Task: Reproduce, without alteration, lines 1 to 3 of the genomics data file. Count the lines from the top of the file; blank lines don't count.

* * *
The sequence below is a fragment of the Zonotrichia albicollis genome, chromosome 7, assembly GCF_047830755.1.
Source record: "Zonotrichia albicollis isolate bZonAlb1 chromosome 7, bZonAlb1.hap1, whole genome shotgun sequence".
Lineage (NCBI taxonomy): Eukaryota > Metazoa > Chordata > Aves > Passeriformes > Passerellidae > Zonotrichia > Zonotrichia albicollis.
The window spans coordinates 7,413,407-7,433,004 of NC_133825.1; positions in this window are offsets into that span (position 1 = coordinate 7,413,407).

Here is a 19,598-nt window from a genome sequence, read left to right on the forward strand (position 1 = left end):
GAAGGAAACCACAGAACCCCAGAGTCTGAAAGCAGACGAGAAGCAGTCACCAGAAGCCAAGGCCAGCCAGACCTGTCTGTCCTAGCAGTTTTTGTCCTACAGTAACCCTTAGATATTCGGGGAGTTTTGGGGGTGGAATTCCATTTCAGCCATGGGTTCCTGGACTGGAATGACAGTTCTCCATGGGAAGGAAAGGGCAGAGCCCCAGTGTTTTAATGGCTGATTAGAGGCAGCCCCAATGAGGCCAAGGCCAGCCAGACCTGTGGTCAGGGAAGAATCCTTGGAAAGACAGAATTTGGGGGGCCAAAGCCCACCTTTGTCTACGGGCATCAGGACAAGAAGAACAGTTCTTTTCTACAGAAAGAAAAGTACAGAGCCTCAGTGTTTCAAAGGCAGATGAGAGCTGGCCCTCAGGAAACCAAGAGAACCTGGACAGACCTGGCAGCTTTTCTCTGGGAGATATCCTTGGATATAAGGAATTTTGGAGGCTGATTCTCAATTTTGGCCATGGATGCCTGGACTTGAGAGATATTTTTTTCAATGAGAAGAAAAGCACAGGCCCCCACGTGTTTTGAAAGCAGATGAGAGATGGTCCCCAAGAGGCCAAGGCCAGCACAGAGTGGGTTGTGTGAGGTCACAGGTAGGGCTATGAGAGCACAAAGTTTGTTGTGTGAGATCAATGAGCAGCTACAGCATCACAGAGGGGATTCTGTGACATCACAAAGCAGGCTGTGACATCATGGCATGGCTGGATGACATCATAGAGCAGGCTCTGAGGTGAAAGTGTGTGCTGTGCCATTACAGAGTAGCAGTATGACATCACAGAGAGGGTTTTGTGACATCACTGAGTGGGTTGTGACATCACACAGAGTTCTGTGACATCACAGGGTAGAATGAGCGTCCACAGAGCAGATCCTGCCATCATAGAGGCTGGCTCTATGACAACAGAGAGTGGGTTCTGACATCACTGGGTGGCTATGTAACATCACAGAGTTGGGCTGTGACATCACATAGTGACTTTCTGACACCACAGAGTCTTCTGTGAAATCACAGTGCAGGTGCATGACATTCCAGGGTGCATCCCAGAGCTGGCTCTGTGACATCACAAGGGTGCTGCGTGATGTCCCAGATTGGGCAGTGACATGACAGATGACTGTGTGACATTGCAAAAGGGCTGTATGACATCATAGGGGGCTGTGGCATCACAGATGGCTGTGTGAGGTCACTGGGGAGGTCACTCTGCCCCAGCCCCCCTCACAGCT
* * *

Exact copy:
The sequence below is a fragment of the Zonotrichia albicollis genome, chromosome 7, assembly GCF_047830755.1.
Source record: "Zonotrichia albicollis isolate bZonAlb1 chromosome 7, bZonAlb1.hap1, whole genome shotgun sequence".
Lineage (NCBI taxonomy): Eukaryota > Metazoa > Chordata > Aves > Passeriformes > Passerellidae > Zonotrichia > Zonotrichia albicollis.